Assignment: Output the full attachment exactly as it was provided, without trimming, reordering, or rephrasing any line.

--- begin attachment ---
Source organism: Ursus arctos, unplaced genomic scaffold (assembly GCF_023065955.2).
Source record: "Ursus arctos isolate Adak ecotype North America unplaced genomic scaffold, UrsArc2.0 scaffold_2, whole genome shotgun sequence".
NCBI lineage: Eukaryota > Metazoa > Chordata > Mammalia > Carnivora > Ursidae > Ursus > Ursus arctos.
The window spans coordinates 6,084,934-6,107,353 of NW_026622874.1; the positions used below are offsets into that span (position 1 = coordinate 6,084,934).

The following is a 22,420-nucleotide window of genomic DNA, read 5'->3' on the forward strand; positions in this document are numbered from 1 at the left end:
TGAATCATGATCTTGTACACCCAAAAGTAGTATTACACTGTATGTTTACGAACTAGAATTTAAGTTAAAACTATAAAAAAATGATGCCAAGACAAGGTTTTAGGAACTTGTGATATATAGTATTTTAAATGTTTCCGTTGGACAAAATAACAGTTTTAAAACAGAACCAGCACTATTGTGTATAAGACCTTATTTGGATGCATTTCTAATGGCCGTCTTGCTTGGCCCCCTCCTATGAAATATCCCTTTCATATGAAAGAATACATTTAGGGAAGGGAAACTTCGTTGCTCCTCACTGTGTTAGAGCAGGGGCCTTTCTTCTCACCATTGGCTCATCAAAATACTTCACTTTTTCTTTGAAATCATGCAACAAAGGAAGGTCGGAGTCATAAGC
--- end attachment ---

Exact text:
Source organism: Ursus arctos, unplaced genomic scaffold (assembly GCF_023065955.2).
Source record: "Ursus arctos isolate Adak ecotype North America unplaced genomic scaffold, UrsArc2.0 scaffold_2, whole genome shotgun sequence".
NCBI lineage: Eukaryota > Metazoa > Chordata > Mammalia > Carnivora > Ursidae > Ursus > Ursus arctos.
The window spans coordinates 6,084,934-6,107,353 of NW_026622874.1; the positions used below are offsets into that span (position 1 = coordinate 6,084,934).

The following is a 22,420-nucleotide window of genomic DNA, read 5'->3' on the forward strand; positions in this document are numbered from 1 at the left end:
TGAATCATGATCTTGTACACCCAAAAGTAGTATTACACTGTATGTTTACGAACTAGAATTTAAGTTAAAACTATAAAAAAATGATGCCAAGACAAGGTTTTAGGAACTTGTGATATATAGTATTTTAAATGTTTCCGTTGGACAAAATAACAGTTTTAAAACAGAACCAGCACTATTGTGTATAAGACCTTATTTGGATGCATTTCTAATGGCCGTCTTGCTTGGCCCCCTCCTATGAAATATCCCTTTCATATGAAAGAATACATTTAGGGAAGGGAAACTTCGTTGCTCCTCACTGTGTTAGAGCAGGGGCCTTTCTTCTCACCATTGGCTCATCAAAATACTTCACTTTTTCTTTGAAATCATGCAACAAAGGAAGGTCGGAGTCATAAGC